January 20, 2019

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U.S. Asks, Are You a Terrorist? Scottish Grandfather Gives Wrong Answer

U.S. Asks, Are You a Terrorist? Scottish Grandfather Gives Wrong Answer
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It usually means having to go through the lengthier and more expensive process of applying for a visa. For the family of the baby, whose grandfather, Paul Kenyon, made the mistake, the trip cost an extra £3,000 (about $3,800), including new flights, The Guardian reported.

An unsuccessful ESTA application may mean people can no longer apply for a visa waiver. But they, too, can still apply for a visa.

The Department of Homeland Security did not respond on Friday to questions about the form.

Uncomfortable questions asked of travelers at the United States border are at least as old as Ellis Island, the former gateway for millions arriving in New York Harbor by sea. In the hall of the inspection center, opened in 1892, officials asked new arrivals about disabilities, infectious diseases and whether they had been “in a prison, almshouse or institution for care of the insane.”

The questions asked by ESTA and other immigration procedures have evolved alongside security concerns in the United States. The Immigration and Nationality Act, which sets out the eligibility of people to enter the country, was amended after the Sept. 11, 2001, attacks to expand the grounds for denying entry to people who the government said had ties to terrorist activities or groups — and, in some cases, for denying entry to their families.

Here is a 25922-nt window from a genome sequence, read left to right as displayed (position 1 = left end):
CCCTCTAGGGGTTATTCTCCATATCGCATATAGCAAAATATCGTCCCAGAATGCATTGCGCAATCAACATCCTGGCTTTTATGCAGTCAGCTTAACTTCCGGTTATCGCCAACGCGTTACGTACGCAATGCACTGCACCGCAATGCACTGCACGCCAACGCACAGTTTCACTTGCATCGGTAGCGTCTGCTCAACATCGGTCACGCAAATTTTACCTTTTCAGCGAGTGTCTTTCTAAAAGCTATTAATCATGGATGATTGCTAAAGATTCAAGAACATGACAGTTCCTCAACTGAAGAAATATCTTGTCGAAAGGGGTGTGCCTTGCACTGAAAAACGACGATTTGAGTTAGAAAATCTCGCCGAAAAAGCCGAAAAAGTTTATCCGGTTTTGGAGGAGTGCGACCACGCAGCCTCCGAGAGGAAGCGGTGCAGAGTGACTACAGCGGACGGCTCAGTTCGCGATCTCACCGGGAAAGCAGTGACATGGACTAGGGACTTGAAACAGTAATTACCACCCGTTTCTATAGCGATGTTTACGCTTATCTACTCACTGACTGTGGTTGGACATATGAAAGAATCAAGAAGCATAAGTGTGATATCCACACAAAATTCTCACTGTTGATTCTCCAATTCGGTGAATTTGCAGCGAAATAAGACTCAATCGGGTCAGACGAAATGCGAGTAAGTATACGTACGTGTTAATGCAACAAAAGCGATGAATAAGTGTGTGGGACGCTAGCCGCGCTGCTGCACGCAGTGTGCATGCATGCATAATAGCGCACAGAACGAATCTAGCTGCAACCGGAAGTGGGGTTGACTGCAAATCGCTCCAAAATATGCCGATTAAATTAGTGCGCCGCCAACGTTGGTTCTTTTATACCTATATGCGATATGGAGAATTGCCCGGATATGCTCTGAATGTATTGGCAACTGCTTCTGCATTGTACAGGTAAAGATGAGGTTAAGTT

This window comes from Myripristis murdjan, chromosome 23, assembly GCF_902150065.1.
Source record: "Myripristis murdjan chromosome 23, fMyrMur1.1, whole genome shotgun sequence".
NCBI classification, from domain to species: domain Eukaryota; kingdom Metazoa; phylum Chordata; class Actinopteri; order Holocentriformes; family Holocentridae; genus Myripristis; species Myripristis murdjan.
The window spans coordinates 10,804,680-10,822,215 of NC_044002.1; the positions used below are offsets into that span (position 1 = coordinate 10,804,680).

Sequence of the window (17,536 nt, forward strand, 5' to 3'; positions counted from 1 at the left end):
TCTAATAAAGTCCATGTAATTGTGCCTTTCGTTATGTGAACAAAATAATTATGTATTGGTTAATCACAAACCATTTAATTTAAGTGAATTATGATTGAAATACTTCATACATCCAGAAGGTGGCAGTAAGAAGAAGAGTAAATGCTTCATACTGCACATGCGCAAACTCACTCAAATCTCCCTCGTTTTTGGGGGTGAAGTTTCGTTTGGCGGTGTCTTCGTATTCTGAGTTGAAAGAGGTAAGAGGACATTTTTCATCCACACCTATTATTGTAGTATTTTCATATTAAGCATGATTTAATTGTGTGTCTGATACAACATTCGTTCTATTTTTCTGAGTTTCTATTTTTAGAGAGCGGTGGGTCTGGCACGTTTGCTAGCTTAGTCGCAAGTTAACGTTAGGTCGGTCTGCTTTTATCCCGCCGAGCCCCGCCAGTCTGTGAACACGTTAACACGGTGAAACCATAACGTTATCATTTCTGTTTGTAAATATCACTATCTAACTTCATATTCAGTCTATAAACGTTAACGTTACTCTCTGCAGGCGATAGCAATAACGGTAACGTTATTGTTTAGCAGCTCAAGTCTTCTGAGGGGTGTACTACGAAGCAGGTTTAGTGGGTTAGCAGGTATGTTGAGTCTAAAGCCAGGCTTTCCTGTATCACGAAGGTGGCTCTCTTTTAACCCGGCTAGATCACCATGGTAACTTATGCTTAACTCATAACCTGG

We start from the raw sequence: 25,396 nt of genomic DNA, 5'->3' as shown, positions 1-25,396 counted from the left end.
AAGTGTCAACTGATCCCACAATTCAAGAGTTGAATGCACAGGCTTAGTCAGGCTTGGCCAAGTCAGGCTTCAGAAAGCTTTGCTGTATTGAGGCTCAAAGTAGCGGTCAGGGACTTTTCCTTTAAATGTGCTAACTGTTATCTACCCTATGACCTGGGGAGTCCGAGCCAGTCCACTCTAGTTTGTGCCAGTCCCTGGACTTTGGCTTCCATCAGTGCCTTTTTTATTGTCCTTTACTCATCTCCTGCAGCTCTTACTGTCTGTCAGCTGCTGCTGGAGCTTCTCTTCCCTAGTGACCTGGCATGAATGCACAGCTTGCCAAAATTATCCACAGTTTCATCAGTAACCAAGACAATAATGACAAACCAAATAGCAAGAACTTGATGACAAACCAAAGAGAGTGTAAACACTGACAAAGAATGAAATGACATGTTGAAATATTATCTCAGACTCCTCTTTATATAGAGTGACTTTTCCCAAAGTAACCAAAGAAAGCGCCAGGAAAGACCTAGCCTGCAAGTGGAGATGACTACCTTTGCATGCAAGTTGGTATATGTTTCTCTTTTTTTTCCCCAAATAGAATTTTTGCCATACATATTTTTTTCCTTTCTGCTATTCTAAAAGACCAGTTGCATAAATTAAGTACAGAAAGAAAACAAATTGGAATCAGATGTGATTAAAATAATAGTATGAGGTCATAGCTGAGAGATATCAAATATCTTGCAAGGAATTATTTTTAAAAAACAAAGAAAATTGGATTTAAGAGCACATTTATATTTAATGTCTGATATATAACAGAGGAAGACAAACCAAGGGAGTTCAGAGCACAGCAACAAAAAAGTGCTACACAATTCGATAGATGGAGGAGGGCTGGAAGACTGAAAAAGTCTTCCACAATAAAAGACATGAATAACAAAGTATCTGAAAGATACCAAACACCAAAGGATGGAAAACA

In 2016, the Obama administration tightened the rules to prevent citizens of 38 countries who had traveled to Iran, Iraq, Libya, Somalia, Sudan, Syria or Yemen after March 1, 2011, from entering the United States under ESTA. It also required visa applications of people from the 38 countries who were also citizens of Iran, Iraq, Sudan or Syria. Other requirements have been relaxed, such as the 22-year ban on H.I.V. positive foreigners entering the United States, which was scrapped in 2010.

These rules were less restrictive than President Trump’s executive order sharply limiting entry from seven countries, which prevents some people from applying for visas and requires others to obtain waivers before applying for them.

Mr. Stevenson may still have time to rectify the error at the United States Embassy before his flight, but if not, airlines do not generally refund tickets for missing travel documents.



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